The servers running Exchange Server in your environment should have unique, complex local administrator passwords. The passwords should also ideally be unknown by anyone in the organization.

The first practice is important. Using different local admin passwords to mitigate lateral movement by attackers who have been able to compromise one host in your environment. Having domain admin credentials is not all that important to an attacker if they know the one password that gains them access to every server anyway.

The resistance to unique local admin passwords is usually due to the technical debt of old build practices resulting in the same password used everywhere in an environment today. Fixing build processes to create unique passwords is one thing, but faced with the task of generating unique passwords and updating every host in the environment causes a lot of admins to put the task somewhere on their “to do” list, where all good ideas go to die.

Fortunately, Microsoft provides the Local Administrator Password Solution (LAPS) tool that can help you roll out the change to your environment. You can read about LAPS and see a demonstration of how to use it here.

The second practice is also important, but I receive a lot more push back on that one. The idea that local admin passwords are unknown is scary to some admins who are concerned that one day they’ll have one of those “break the glass” emergencies where they need a local account to fix it.

Again, LAPS can help you by making the passwords retrievable even though nobody happens to know it at any given time (well, sort of). But if you have a highly available Exchange deployment, meaning multiple servers are deployed, and you subscribe to the “cattle not pets” methodology of server management, the type of situations where local admin access would be required are really the type of situations where you would consider doing a clean OS build and recovery of Exchange instead.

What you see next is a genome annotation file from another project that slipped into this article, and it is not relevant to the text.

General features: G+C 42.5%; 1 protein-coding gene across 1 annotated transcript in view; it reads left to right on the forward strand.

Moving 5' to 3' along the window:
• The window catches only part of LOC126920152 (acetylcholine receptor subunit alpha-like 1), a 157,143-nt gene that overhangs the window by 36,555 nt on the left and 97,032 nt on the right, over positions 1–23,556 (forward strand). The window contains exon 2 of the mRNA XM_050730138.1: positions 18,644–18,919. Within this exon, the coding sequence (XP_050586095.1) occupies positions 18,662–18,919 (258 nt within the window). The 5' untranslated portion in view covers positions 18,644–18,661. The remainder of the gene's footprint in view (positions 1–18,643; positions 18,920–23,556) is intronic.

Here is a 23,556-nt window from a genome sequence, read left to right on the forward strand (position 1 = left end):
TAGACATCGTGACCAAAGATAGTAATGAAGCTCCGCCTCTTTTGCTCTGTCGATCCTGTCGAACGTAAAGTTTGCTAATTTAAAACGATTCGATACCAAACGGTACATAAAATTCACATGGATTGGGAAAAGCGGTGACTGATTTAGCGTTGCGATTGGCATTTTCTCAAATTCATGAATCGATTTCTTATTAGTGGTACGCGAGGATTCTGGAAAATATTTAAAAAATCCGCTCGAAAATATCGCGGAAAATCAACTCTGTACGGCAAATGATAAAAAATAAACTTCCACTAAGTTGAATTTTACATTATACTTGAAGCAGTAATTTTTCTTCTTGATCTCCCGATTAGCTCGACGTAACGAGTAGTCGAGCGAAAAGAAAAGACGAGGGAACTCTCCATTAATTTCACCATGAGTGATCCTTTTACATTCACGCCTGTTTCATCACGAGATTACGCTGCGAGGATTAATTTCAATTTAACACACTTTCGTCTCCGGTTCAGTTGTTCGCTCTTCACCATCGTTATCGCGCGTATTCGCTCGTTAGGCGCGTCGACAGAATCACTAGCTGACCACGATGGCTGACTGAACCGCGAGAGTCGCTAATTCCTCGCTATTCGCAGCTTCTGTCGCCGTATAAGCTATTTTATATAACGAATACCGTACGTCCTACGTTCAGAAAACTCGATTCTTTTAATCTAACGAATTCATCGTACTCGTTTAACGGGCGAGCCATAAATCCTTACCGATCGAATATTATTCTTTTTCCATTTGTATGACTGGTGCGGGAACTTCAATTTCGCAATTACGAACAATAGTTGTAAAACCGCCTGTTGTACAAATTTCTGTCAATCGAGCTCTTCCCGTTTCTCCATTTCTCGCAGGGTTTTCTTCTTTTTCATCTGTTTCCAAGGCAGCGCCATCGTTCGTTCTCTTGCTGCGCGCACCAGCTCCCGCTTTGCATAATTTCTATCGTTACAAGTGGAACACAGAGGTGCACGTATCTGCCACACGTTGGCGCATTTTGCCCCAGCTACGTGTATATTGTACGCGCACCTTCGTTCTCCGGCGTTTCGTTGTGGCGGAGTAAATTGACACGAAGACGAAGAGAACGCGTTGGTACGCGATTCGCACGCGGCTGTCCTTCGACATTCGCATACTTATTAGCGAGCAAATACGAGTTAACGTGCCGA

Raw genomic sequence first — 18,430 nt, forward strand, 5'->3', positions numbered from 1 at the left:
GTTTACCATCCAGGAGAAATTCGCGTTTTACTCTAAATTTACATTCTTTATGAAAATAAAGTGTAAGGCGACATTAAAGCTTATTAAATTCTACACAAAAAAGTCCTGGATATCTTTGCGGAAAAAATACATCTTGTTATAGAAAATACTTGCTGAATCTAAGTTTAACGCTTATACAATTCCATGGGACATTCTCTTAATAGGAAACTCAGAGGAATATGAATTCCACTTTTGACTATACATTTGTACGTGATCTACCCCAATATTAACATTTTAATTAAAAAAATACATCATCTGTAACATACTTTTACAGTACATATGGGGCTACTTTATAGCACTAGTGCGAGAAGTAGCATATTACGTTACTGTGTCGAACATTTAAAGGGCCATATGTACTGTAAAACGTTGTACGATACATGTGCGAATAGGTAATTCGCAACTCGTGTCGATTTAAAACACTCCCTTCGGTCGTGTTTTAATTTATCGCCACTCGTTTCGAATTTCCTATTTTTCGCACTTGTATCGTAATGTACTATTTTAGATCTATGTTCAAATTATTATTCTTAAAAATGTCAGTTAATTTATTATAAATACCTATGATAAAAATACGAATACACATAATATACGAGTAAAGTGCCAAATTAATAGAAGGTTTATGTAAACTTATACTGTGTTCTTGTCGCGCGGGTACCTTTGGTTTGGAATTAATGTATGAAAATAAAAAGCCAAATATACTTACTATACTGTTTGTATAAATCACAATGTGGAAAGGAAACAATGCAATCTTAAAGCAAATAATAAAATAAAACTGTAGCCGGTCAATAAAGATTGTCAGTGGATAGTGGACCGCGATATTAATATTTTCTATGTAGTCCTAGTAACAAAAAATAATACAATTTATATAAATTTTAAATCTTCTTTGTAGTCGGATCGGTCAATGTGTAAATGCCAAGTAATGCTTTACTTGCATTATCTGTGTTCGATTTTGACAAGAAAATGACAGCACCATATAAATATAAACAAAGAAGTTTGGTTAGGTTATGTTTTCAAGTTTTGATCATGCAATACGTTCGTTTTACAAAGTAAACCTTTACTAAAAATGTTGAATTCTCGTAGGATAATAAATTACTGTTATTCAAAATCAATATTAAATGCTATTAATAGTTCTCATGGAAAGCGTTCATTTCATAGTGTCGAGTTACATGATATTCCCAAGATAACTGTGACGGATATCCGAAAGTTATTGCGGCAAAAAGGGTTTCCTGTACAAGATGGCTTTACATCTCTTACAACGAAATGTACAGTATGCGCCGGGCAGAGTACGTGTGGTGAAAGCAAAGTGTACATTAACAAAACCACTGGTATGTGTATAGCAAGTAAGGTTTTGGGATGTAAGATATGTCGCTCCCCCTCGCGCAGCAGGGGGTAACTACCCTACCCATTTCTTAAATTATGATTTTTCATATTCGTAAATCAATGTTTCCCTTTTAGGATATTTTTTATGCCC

About the Author

Paul Cunningham

Paul is a former Microsoft MVP for Office Apps and Services. He works as a consultant, writer, and trainer specializing in Office 365 and Exchange Server. Paul no longer writes for Practical365.com.

Comments

  1. Simon Weel

    I don’t understand why a domain-joined Windows machine, be it a server or pc, should have a local admin account. As it is domain-joined, the domain admin always has access and the local admin account is disabled at the same time. It would make sense if a domain-joined machine could be configured for ONLY local admin account access. As far as I can tell, that’s possible only by removing the machine from the domain. At that point, LAPS is out of the question. Furthermore, IMO, enabling the local admin account on a domain-joined machine only broadens the attack-surface.

    I probably overlook something, so I wonder how this setup is done?

    1. JeffTheTech

      If the PC losses trust relationship with the domain, you’ll definitely need the local admin

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